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An axotomy is the cutting or otherwise severing of an axon. Derived from axo- (=axon) and -tomy (=surgery). This type of denervation is often used in experimental studies on neuronal physiology and neuronal death or survival as a method to better understand nervous system diseases.[1]

Axotomy may cause neuronal cell death, especially in embryonic or neonatal animals, as this is the period in which neurons are dependent on their targets for the supply of survival factors. In mature animals, where survival factors are derived locally or via autocrine loops, axotomy of peripheral neurons and motoneurons can lead to a robust regenerative response without any neuronal death. In both cases, autophagy is observed to markedly increase. Autophagy could either clear the way for neuronal degeneration or it could be a medium for cell destruction.[2]

The Axotomy Response[edit]

Peripheral (extrinsic)[edit]

This drawing compares a normal neuron to one undergoing chromatolysis after axonal injury. Regeneration after axonal injury may occur.

Upon injury of a peripheral axon, the entire neuron immediately reacts in order to regenerate the axon.[3] This reaction requires an increased metabolic activity and is initiated by chromatolysis. Chromatolysis is characterized as the dissolution of protein-producing structures in the cell body of a neuron [4] and is a term used to characterize apoptosis of neuronal cells. During chromatolysis, the soma and nucleus round and enlarge, the Nissl bodies and Golgi bodies both disintegrate, and the cytocentrum is cleared. In most cases, the axotomy response in peripheral axons ends in cell healing and regeneration, though it may occasionally end in cell death. Regeneration occurs because of microglial hyperplasia and astroglial hypertrophy, activities that are lacking in the central axotomy response.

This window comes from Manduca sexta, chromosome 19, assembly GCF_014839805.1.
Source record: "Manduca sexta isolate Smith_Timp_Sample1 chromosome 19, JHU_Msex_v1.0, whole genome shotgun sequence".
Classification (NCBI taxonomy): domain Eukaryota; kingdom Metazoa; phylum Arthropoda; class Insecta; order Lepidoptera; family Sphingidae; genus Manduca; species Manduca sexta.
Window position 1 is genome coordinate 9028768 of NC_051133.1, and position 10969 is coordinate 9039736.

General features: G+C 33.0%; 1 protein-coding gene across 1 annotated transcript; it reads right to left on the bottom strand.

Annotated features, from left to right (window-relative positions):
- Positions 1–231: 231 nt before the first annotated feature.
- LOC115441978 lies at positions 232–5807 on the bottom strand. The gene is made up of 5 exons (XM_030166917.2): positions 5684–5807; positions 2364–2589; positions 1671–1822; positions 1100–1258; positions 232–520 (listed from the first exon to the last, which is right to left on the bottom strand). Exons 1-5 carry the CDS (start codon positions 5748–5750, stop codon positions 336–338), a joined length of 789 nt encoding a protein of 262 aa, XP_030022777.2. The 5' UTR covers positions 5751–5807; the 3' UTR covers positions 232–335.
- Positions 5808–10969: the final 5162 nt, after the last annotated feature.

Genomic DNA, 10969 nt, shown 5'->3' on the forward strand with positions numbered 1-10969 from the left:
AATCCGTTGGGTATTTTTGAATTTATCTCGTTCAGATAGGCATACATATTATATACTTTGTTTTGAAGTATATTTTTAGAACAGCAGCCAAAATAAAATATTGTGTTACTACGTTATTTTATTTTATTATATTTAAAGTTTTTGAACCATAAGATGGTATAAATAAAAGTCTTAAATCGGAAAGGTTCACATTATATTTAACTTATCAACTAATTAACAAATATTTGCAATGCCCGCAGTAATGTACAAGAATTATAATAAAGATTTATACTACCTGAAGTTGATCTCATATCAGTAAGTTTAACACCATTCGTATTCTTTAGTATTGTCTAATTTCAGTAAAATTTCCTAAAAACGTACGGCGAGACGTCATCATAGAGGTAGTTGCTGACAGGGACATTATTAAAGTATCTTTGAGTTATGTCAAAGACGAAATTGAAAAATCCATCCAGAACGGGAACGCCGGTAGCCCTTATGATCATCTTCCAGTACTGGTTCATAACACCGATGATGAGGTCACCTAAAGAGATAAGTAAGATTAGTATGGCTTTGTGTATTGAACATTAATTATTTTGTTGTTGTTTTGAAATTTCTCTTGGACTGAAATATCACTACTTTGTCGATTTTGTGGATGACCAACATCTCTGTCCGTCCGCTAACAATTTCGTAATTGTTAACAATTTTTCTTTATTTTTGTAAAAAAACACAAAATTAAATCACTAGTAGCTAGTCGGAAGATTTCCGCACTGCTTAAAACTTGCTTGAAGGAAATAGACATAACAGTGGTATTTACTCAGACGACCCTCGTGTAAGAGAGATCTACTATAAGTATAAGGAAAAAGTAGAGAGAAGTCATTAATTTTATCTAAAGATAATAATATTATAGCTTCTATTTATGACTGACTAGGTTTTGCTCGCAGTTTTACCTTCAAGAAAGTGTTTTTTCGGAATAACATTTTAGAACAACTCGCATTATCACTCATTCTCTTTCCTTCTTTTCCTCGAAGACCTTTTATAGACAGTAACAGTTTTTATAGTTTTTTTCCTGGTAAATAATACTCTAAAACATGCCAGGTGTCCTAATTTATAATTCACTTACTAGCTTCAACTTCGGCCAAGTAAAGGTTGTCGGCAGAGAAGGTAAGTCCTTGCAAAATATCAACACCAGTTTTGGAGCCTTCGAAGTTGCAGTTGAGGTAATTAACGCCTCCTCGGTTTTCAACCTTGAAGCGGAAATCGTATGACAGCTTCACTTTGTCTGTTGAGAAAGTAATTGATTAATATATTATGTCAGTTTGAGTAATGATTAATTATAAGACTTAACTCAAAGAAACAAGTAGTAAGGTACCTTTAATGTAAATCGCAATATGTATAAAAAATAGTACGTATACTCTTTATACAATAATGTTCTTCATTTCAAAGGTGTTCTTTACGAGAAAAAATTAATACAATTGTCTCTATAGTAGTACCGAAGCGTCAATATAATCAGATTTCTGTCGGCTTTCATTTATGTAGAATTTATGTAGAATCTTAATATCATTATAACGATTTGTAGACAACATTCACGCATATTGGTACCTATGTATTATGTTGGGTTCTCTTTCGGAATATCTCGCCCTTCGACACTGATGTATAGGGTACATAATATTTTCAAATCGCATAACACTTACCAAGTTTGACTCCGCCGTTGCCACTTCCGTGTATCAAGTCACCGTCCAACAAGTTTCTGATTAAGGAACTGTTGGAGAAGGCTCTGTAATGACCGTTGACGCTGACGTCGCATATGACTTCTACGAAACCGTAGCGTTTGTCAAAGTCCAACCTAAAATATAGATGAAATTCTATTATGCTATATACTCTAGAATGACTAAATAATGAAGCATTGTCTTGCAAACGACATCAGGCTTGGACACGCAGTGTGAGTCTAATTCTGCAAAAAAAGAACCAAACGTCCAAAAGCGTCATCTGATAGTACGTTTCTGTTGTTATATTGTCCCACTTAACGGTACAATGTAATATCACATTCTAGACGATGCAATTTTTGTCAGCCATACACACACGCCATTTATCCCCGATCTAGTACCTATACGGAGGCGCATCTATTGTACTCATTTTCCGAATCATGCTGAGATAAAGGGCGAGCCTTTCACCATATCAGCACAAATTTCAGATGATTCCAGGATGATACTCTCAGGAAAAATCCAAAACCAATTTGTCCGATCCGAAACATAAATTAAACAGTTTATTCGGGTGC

Central (intrinsic)[edit]

In contrast to the peripheral response, the axotomy response in central neurons (neurons in the Central Nervous System) almost always leads to cell death.[5] The mode of cell death is often apoptosis.[6] Central neurons, upon being severed, generally fail to up-regulate the expression of trophic factors, a type of regeneration-associated protein.[7] These trophic factors are responsible for the regulation of neuron vitality [8] and are a critical aspect of neuroprotection. Trophic factors guarantee the survival of neuron synapsing, meaning they essentially maintain the functionality of the neuron. The lack of increased expression of these proteins will ultimately lead to cellular atrophy.

Surgical axotomy[edit]